The media industry is booming, and lifestyle-related domains like food will obviously grow in proportion. With new restaurants opening their doors every day, and businesses pumping more money into advertising efforts, there is no dearth of work for skilled photographers and stylists. The demand continues to rise. As far as competition is concerned, it is rising, albeit at a slower pace.
A career in the food industry is not only gastronomically pleasing, but can also be an economically rewarding and personally satisfying option, whether you opt to pursue writing, teaching, styling or catering. No facet of food is dull for gourmands, with their voracious appetite for the best that food has to offer.

Sunil Sharma


Dil Se Desi Group


Innovations in Advertising

‘Innovation drives excellence in action’


"IMAGINATION is more important than knowledge," said Albert Einstein - the physicist who gave the world the theory of relativity.

Call them innovation, intellectual capital or intangible assets as financers call them, ideas are of such paramount importance that we live and die by them. Some smart ones have helped countries tread the trail of success, while some other flop ones have even lead to the fall of civilisations.

Every human endeavor starts with an idea and our ability or potential to realize our ideas makes us what we are. 'Innovation Drives Excellence in Action' is how ad-guru Alyque Padamsee defines an ‘Idea.’ He in fact goes on to say that wealth is measured by ideas, not money.

India has become the brainbox of the world as the country has now taken to exporting intellectual property - its most bounteous and highly-valued asset. In the global circuit, India is reigning supreme, for it has realised that good ideas, marketed well can be a major driving force of a developing economy like ours.

Ideation is so big and prime these days that like marketers and financiers, we are consciously creating space for ideators too at our workplace.

No idea can be foolproof. It is the implementation that distinguishes a bad idea from a good one. Sometimes, apparently small ideas click big because of their wellthought-of execution. Padamsee fondly reminisces the time when the idea of using Charlie Chaplin as a mascot of Cherry Blossom shoe polish was slammed by all. The argument was that how could a comedy character be associated to a shoe polish. Later, the ad became a phenomenal success and proved that it is all a game of implementation, presentation and consumer connect.

Also, there are evolutionary ideas that simply take a concept from the past and improve upon it. Take for instance Fair and Handsome - a fairness cream for men by Emami, developed on the lines of an already existing Fair and Lovely. The strategically positioned product with Shah Rukh Khan as its brand ambassador went on to become the fastest growing FMCG product of all time. If presented fresh and better, an old idea can also sometimes become a success story.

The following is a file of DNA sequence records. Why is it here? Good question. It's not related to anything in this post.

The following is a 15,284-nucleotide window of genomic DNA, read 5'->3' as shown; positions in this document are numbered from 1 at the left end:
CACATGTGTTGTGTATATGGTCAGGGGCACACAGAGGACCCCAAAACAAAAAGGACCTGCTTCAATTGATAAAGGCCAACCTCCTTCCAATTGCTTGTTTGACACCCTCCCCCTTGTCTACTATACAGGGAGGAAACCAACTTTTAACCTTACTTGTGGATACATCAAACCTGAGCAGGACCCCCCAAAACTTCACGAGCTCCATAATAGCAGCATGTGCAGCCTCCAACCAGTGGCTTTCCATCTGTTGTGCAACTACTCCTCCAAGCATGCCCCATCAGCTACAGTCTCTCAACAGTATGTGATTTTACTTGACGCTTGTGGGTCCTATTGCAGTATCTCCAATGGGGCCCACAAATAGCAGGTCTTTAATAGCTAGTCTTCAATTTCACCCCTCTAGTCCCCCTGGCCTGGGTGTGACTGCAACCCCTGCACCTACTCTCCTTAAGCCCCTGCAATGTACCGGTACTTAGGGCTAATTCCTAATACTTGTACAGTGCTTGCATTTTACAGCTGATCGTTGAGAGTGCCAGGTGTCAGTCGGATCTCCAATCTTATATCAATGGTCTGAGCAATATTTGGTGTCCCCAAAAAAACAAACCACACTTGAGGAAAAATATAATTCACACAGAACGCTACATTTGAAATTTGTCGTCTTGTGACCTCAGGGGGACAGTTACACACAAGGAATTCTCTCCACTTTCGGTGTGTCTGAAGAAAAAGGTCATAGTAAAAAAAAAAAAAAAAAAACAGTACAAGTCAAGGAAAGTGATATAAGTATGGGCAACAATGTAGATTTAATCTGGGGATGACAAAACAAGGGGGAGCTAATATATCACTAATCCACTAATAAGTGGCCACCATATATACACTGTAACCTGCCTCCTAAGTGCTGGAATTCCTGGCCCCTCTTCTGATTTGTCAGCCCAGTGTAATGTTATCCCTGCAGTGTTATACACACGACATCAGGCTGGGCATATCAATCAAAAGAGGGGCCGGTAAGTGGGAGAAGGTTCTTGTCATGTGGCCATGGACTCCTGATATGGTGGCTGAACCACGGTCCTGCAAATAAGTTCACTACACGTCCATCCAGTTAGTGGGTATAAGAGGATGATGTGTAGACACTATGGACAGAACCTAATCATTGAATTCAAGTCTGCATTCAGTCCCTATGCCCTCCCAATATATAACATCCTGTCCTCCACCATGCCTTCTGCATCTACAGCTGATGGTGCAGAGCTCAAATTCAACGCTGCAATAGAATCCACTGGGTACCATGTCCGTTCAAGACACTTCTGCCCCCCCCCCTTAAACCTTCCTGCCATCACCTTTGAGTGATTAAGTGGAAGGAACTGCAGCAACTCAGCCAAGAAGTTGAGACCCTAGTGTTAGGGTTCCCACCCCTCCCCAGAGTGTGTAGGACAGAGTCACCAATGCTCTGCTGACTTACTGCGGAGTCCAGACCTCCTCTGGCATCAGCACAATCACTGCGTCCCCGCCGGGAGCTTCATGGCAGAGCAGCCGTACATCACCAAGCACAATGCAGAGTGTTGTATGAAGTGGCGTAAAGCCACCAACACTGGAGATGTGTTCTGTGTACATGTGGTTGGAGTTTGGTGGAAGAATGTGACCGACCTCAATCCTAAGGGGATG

"In times when advertisement and brand building have become the biggest corporate expenditure, unique ideas are the sole way to stand and survive the competitive times. With brands scrambling for shelf life, innovative advertisement is the key to survival," says Padamsee.

When asked to comment on comparative advertising that has almost become a norm these days, Padamsee vehemently criticised it saying that an ad should be conceptualised to bring to surface the highlights of a product. Prime time should not be wasted in criticising competitors.

With ads being compared on the scales of creativity, agencies are vying to create innovative commercials to strike a chord with the consumer. However, with ads becoming fancier than ever Padamsee feels that the basic objective of advertising is not being met. He feels that the whole concept of advertisement has morphed into 'advertainment' and consequently even the consumers successfully register ads, but fail to relate and recollect the brand advertised.

Despite being an advertisement veteran, he condemns too much of advertisement. Padamsee feels that excess advertisement becomes a distraction and steals the charm of the show. The adman who says that remote is a 'kiss of death,' feels that unreasonably long ad breaks encourage viewers to flip channels, and nothing can be more disastrous than that.

When asked about his favourite ad, the genius behind Cherry Charlie, Hamara Bajaj and the Kamasutra couple very nostalgically smiles and confesses that it is the recent Hutch series that he best relate to.

For young professionals, Padamsee's word of wisdom is to hone creativity and to have a never say die attitude.

Sunil Sharma


Dil Se Desi Group


Bussiness of Advertising

Creative burnout